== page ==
MC: Great. And then we could all use it to measure our cake pans.
LG: That’s right.
BB: I also, I think I do remember sharing a cab with Lauren at CES that year and having her suddenly go and stare off into the distance for a minute as she got an incoming text.
LG: That’s right. There was something going on with like, you were telling me something and I was like, “Oh, this thing is happening at the Golden Globes,” or something like that. It was ridiculous. And you were like, “What?”
BB: Although I did appreciate the update. I am a big Golden Globes fan.
LG: I think it was the Golden Globes. It was something like that.
MC: I can’t wait for our technology to make us even more distracted than we already are.
LG: Right. I think Brian was probably telling me some really cute story about his family, and his wife and kids, and I’m like, “Uh huh, uh huh. Ooh, news alert on my face.”
[Brian and Mike laugh]
MC: All right. Let’s take a break and then when we come back, we’ll do our recommendations.
MC: All right. Welcome back. Brian, you are our guest. What is your recommendation?
BB: I am going to recommend a book again. I like to recommend books. It’s called A Children’s Bible by Lydia Millet or Millet. I am sorry that I don’t know if that has a French pronunciation or not. It is terrific. It is a real gut punch. It is a climate change parable for the modern age. Everyone should read it, and it really sticks with you.
MC: How long is it?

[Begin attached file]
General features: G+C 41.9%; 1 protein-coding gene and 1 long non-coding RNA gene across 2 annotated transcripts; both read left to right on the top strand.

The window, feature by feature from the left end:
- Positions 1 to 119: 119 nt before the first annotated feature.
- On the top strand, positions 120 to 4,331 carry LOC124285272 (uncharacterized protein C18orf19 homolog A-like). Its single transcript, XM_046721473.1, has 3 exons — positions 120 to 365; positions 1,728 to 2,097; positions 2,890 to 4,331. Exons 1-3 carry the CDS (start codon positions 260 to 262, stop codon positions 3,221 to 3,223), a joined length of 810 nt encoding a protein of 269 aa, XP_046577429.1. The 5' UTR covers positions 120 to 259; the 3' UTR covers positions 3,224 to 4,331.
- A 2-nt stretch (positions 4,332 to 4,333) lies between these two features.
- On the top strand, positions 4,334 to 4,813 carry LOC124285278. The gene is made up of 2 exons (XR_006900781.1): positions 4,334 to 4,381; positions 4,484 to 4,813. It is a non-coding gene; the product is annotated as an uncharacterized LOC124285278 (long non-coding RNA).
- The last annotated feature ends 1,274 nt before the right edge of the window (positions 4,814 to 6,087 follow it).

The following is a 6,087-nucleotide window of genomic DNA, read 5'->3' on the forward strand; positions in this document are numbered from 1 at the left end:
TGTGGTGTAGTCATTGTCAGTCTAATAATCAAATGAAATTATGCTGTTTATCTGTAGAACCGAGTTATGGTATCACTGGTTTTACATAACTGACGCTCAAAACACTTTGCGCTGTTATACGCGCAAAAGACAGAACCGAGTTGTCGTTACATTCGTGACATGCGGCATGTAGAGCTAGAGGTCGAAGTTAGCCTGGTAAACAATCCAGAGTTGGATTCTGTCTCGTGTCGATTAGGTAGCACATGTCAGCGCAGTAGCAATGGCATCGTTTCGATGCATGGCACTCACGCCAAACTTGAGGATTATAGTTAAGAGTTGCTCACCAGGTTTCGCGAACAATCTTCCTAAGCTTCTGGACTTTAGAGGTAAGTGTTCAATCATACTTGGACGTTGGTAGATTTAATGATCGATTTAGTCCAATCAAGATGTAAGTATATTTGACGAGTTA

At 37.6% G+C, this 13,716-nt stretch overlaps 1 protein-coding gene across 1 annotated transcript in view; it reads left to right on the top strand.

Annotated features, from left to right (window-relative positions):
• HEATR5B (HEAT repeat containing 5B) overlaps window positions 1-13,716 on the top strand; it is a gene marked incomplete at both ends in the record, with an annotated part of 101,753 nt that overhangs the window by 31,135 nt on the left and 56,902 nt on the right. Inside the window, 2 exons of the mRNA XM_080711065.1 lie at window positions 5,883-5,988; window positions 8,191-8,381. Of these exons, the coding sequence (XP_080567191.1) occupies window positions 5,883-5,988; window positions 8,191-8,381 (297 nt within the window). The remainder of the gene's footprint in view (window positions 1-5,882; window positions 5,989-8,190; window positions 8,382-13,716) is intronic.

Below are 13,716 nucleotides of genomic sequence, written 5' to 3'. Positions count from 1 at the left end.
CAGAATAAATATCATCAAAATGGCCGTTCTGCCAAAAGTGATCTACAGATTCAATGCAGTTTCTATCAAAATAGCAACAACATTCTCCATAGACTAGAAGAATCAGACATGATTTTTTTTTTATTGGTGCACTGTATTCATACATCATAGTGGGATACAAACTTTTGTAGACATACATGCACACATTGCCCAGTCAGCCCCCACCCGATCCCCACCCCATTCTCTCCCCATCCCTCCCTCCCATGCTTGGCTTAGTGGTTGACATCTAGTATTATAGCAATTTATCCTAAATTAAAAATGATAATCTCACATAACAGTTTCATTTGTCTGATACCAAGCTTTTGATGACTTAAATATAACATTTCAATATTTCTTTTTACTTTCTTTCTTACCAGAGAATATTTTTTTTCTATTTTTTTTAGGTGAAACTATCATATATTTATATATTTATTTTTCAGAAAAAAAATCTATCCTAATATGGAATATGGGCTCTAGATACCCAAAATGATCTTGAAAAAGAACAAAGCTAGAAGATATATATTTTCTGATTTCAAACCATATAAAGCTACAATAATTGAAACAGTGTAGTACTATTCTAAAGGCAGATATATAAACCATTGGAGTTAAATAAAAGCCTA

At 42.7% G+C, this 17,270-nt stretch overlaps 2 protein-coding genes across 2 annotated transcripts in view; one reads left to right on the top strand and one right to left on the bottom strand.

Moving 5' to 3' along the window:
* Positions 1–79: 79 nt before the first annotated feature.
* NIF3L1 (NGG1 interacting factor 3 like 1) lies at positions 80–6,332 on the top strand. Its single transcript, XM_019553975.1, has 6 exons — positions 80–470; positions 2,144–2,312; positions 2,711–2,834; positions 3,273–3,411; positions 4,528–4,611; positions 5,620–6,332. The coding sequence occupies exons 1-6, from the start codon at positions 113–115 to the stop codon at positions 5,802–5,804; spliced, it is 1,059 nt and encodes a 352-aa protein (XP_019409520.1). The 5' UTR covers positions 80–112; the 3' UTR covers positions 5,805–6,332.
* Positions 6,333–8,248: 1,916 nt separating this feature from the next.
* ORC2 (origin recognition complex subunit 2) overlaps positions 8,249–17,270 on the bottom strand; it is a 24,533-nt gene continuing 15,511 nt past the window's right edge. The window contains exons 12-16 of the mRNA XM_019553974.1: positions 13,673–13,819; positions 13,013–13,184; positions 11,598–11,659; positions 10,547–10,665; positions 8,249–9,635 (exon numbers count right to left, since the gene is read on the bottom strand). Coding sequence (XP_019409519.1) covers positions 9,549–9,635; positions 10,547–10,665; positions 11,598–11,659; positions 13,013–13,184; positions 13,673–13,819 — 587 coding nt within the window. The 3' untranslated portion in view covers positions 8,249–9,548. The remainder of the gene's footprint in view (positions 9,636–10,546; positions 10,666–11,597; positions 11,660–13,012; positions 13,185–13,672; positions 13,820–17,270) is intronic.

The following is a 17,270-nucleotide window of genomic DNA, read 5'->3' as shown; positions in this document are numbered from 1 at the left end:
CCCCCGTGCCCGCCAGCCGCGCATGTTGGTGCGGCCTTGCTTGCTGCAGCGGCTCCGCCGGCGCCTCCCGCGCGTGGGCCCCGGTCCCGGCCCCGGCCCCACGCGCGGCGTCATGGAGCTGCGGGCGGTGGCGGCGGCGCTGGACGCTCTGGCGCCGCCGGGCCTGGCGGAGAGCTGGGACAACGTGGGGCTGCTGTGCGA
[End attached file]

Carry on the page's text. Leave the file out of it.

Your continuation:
BB: It’s not that long. It’s a quick read. I read it in a day and I am not the fastest reader.
LG: Is it a new book?
BB: It came out last year. So new-ish, but not hot off the presses. But it takes place in modern times. It’s very allegorical in spots, but not in a way that makes you feel like you’re in AP English.
MC: A Children’s Bible by Lydia Millet. Millet. Thank you, Brian. Lauren, what is your recommendation?
LG: Brian is a wonderful guest, but I am missing Gilad a little bit this week. Gilad was on our show last week and he joined us just for the recommendations portion of the show and things got really out of hand. So in honor of Gilad not being on the show this week, I’m going to make a Gilad-like recommendation, which is, take a bath. I really like baths.
BB: You should talk to fellow WIRED senior writer Lily Newman, who wrote maybe the definitive baths are better than showers piece on the internet when she was at Slate.
BB: Yeah. She is, for better or worse, she is the online presence for the baths are better than showers movement.
LG: Let’s include that in the show notes, because that sounds like a fantastic piece. And I haven’t even read it yet and I can say it’s one I probably support. Because I’ve always been a bath fan, but particularly in the time of the pandemic, I really enjoy a nightly bath. I put things in the bath, things such as arnica, which is good for sore muscles, or Epsom salts or bubble bath. And the thing that I’ve learned is that showers are too much work. You have to stand up in a shower, and you have to move around to clean oneself. And if you have long hair, it often gets wet in the shower unless you go through the work of putting on a shower cap, which, again, is more work. Whereas in a bath, you can just put it up in a bun and it will not get wet.
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